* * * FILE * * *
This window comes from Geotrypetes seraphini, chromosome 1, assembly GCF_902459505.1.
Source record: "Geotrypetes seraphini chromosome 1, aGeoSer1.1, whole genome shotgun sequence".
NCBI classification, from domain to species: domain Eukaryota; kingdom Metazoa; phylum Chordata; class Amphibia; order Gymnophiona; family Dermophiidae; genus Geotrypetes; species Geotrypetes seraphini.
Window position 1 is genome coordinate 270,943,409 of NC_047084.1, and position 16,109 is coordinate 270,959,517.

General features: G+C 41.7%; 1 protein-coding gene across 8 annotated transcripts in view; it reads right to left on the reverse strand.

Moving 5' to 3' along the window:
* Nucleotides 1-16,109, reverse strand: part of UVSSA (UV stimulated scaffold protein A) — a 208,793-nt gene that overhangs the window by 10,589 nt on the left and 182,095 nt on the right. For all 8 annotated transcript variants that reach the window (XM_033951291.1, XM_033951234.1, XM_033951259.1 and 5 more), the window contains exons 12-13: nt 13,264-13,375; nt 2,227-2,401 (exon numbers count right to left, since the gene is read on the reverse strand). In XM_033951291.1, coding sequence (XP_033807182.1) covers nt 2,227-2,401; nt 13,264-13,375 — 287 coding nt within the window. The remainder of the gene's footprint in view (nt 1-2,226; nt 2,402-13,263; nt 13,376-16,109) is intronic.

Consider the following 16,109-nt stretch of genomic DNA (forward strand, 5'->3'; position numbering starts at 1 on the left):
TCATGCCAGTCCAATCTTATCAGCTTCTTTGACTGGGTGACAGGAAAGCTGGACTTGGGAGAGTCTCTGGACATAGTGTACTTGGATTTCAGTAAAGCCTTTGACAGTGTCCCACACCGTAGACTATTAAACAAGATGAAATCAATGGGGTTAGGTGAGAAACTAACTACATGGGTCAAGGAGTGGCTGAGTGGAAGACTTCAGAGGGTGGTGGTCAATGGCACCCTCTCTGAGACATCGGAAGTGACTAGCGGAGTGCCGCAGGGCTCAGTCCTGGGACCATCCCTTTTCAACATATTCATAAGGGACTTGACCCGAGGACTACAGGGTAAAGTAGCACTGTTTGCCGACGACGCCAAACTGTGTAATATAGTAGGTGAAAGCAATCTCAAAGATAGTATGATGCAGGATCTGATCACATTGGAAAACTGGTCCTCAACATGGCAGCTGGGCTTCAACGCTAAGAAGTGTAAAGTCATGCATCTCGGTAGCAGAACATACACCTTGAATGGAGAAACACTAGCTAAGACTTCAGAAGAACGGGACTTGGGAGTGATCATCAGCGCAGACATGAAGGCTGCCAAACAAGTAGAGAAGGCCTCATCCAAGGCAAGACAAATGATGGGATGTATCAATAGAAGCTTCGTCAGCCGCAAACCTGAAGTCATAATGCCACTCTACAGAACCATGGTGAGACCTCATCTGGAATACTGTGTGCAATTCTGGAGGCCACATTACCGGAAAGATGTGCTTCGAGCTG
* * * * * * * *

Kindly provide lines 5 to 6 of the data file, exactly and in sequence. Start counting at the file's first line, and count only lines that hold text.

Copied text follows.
General features: G+C 41.7%; 1 protein-coding gene across 8 annotated transcripts in view; it reads right to left on the reverse strand.

Moving 5' to 3' along the window: